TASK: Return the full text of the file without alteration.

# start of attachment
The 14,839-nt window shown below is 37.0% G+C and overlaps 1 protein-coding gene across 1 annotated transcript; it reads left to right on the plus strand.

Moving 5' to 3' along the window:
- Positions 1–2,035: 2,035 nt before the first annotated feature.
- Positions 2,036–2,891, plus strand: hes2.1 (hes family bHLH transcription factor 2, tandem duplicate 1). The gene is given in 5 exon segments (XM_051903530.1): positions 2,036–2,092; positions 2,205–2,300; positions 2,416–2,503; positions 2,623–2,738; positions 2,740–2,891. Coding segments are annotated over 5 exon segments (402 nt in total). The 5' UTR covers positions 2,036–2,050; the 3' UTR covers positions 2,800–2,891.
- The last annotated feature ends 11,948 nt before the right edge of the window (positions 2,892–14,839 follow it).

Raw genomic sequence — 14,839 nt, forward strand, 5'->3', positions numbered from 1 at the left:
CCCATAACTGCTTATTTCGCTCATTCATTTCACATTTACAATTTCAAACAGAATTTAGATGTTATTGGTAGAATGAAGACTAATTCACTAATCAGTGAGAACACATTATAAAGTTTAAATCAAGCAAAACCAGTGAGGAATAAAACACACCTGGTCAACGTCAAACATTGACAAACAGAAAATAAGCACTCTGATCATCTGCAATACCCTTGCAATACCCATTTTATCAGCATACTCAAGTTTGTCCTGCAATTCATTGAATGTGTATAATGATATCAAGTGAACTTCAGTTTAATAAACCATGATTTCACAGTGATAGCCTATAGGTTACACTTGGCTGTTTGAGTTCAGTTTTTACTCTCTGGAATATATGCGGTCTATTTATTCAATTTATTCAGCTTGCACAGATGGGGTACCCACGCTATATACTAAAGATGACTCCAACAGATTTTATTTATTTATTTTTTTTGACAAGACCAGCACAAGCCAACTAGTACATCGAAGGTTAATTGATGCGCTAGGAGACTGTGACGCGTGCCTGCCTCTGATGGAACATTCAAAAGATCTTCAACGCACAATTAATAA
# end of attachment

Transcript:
The 14,839-nt window shown below is 37.0% G+C and overlaps 1 protein-coding gene across 1 annotated transcript; it reads left to right on the plus strand.

Moving 5' to 3' along the window:
- Positions 1–2,035: 2,035 nt before the first annotated feature.
- Positions 2,036–2,891, plus strand: hes2.1 (hes family bHLH transcription factor 2, tandem duplicate 1). The gene is given in 5 exon segments (XM_051903530.1): positions 2,036–2,092; positions 2,205–2,300; positions 2,416–2,503; positions 2,623–2,738; positions 2,740–2,891. Coding segments are annotated over 5 exon segments (402 nt in total). The 5' UTR covers positions 2,036–2,050; the 3' UTR covers positions 2,800–2,891.
- The last annotated feature ends 11,948 nt before the right edge of the window (positions 2,892–14,839 follow it).

Raw genomic sequence — 14,839 nt, forward strand, 5'->3', positions numbered from 1 at the left:
CCCATAACTGCTTATTTCGCTCATTCATTTCACATTTACAATTTCAAACAGAATTTAGATGTTATTGGTAGAATGAAGACTAATTCACTAATCAGTGAGAACACATTATAAAGTTTAAATCAAGCAAAACCAGTGAGGAATAAAACACACCTGGTCAACGTCAAACATTGACAAACAGAAAATAAGCACTCTGATCATCTGCAATACCCTTGCAATACCCATTTTATCAGCATACTCAAGTTTGTCCTGCAATTCATTGAATGTGTATAATGATATCAAGTGAACTTCAGTTTAATAAACCATGATTTCACAGTGATAGCCTATAGGTTACACTTGGCTGTTTGAGTTCAGTTTTTACTCTCTGGAATATATGCGGTCTATTTATTCAATTTATTCAGCTTGCACAGATGGGGTACCCACGCTATATACTAAAGATGACTCCAACAGATTTTATTTATTTATTTTTTTTGACAAGACCAGCACAAGCCAACTAGTACATCGAAGGTTAATTGATGCGCTAGGAGACTGTGACGCGTGCCTGCCTCTGATGGAACATTCAAAAGATCTTCAACGCACAATTAATAA